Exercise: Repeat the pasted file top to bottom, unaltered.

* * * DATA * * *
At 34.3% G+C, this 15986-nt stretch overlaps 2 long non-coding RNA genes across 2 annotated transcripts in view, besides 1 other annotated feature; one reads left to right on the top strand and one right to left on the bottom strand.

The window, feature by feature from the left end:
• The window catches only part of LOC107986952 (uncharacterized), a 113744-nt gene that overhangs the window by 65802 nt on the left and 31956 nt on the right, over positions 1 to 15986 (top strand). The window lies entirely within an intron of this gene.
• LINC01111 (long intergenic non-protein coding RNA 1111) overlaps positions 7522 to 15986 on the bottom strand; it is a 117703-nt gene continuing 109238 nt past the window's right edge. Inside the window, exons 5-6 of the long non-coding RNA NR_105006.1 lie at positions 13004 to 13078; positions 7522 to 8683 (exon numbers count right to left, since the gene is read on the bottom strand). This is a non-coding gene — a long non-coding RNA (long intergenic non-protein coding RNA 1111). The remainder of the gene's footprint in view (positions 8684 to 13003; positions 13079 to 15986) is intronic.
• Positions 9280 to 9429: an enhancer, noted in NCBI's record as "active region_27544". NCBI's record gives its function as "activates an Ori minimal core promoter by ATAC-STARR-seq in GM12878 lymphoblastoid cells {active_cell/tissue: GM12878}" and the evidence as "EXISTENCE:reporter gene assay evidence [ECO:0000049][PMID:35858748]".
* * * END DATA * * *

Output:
At 34.3% G+C, this 15986-nt stretch overlaps 2 long non-coding RNA genes across 2 annotated transcripts in view, besides 1 other annotated feature; one reads left to right on the top strand and one right to left on the bottom strand.

The window, feature by feature from the left end:
• The window catches only part of LOC107986952 (uncharacterized), a 113744-nt gene that overhangs the window by 65802 nt on the left and 31956 nt on the right, over positions 1 to 15986 (top strand). The window lies entirely within an intron of this gene.
• LINC01111 (long intergenic non-protein coding RNA 1111) overlaps positions 7522 to 15986 on the bottom strand; it is a 117703-nt gene continuing 109238 nt past the window's right edge. Inside the window, exons 5-6 of the long non-coding RNA NR_105006.1 lie at positions 13004 to 13078; positions 7522 to 8683 (exon numbers count right to left, since the gene is read on the bottom strand). This is a non-coding gene — a long non-coding RNA (long intergenic non-protein coding RNA 1111). The remainder of the gene's footprint in view (positions 8684 to 13003; positions 13079 to 15986) is intronic.
• Positions 9280 to 9429: an enhancer, noted in NCBI's record as "active region_27544". NCBI's record gives its function as "activates an Ori minimal core promoter by ATAC-STARR-seq in GM12878 lymphoblastoid cells {active_cell/tissue: GM12878}" and the evidence as "EXISTENCE:reporter gene assay evidence [ECO:0000049][PMID:35858748]".